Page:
“A Little Ray Of Happiness” by Des Cox

Des Cox is no stranger to the music industry, he has done it all including performance of music and comedy, as well as a background in TV and film. The interest taken for this review goes way beyond the songs presented which precede a double album, A Little Ray Of Happiness, and makes for a mighty interesting subject when it comes to the artist. The knowledge it brings is almost distracting because there is more to Cox than meets the eyes and ears. These five songs are my only introduction to him, but it turns out he’s been at it since the 60s.

If you do your research you will see what I mean, there’s a lot more to Cox than this, but the focus lies on these tunes, where they come from and the album they will be on. The first track is “In My Day” and it plays like a comedy show complete with laugh track and a call and response vocal duet in the middle. It is very-hard not to enjoy this on the first listen. There is not just a song and some comedy here, it contains some fantastic guitar work as well, especially smoking toward the end.

“Summer Rain” comes in as if to be later in the theater show the songs follow the narrative of, as if to slow things down a little somewhere during the show. This is a much more serious tune, without the comedy routine but instead some very intricate guitar and vocals with more duetting with the same female vocalist. Unfortunately, I cannot credit the female vocalist, but it makes the music all-the more lovely sounding, especially on this track. Once again, the guitar playing is second to none and the overall arrangement although adlibbed turns in a very-fine folk ballad.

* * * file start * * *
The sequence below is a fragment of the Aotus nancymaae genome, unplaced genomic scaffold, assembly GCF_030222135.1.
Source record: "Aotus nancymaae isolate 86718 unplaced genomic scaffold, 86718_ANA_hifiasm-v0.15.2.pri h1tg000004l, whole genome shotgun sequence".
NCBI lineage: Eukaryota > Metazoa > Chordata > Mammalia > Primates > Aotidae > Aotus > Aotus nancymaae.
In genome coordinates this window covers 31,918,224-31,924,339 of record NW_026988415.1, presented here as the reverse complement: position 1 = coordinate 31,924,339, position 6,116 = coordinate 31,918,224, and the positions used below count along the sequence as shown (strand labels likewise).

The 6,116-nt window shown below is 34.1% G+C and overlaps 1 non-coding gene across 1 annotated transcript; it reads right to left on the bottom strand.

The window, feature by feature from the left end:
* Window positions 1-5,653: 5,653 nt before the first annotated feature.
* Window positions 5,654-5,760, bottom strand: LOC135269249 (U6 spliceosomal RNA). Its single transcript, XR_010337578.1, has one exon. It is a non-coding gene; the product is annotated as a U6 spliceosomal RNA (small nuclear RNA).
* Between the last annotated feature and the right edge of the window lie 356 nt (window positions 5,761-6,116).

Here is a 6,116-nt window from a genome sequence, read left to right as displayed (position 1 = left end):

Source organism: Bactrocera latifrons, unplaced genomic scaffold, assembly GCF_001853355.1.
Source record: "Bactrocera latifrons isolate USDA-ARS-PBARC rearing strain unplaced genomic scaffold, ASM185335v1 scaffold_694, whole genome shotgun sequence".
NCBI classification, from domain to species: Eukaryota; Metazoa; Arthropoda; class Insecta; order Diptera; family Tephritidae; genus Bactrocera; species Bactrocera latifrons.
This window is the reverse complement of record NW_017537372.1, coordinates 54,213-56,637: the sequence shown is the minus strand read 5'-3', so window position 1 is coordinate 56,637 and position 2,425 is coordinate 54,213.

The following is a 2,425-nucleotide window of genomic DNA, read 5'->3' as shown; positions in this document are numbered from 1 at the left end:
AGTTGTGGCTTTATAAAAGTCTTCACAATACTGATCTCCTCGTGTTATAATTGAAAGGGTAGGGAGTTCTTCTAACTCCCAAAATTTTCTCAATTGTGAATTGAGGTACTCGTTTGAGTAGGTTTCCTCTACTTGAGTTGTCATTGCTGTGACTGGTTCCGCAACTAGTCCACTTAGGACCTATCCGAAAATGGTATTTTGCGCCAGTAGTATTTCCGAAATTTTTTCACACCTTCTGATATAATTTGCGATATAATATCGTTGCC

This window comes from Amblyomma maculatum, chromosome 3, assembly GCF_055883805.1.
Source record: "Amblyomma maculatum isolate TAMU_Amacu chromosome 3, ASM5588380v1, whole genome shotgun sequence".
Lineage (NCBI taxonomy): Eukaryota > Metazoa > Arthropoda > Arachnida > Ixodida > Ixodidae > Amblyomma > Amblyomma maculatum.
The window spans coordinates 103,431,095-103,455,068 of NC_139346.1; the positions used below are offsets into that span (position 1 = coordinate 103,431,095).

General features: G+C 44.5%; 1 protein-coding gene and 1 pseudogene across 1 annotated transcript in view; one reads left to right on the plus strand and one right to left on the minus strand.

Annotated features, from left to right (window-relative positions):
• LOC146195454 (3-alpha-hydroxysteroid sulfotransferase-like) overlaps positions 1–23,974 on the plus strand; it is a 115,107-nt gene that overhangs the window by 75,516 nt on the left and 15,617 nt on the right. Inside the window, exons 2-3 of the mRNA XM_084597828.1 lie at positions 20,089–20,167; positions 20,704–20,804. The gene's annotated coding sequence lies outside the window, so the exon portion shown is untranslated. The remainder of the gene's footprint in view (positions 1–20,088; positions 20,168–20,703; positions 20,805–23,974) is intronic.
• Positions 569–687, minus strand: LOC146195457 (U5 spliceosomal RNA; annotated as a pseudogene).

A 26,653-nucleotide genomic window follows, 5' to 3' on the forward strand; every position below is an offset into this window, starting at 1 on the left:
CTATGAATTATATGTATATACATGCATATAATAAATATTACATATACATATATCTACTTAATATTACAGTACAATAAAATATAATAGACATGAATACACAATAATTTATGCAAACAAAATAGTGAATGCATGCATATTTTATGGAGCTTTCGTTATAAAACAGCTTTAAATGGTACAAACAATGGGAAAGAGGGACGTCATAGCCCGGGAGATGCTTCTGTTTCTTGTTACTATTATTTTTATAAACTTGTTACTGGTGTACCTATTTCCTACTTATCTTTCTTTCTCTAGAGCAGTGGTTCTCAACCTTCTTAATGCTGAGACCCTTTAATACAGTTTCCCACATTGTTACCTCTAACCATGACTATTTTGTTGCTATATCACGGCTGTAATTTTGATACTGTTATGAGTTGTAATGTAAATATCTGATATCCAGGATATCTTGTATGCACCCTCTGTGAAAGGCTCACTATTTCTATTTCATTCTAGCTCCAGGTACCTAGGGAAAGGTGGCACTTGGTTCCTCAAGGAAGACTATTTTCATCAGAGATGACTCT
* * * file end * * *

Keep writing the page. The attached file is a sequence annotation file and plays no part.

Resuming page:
“Silence” is also a quiet tune, but it is met with atmosphere including birds, etc. This song seems to be dedicated to the black bird and written on a cold walk during an arctic winter, and it doesn’t sound as live as the other tracks, so it stands out for that reason alone. And the following track “Here I Am” flows just right from the previous track and compliments it when played in succession. Both tracks come out clean and keep you wanting to hear more and more, even though only five tracks from the forthcoming album can be heard so far.

The best thing about these songs is improvisation, because that is the best thing to be said about a piece of music, but the live atmosphere of these songs also help present what Des Cox does naturally, which is play live in front of an audience. “At The End Of The Day” is probably the most melancholy track of the five, but it is also not without more true veteran musical astonishment. This track mesmerizes the senses and has me longing to hear more, which this album promises to bring, and I hope I do not miss it, gladly knowing of Des Cox now.

Clay Burton

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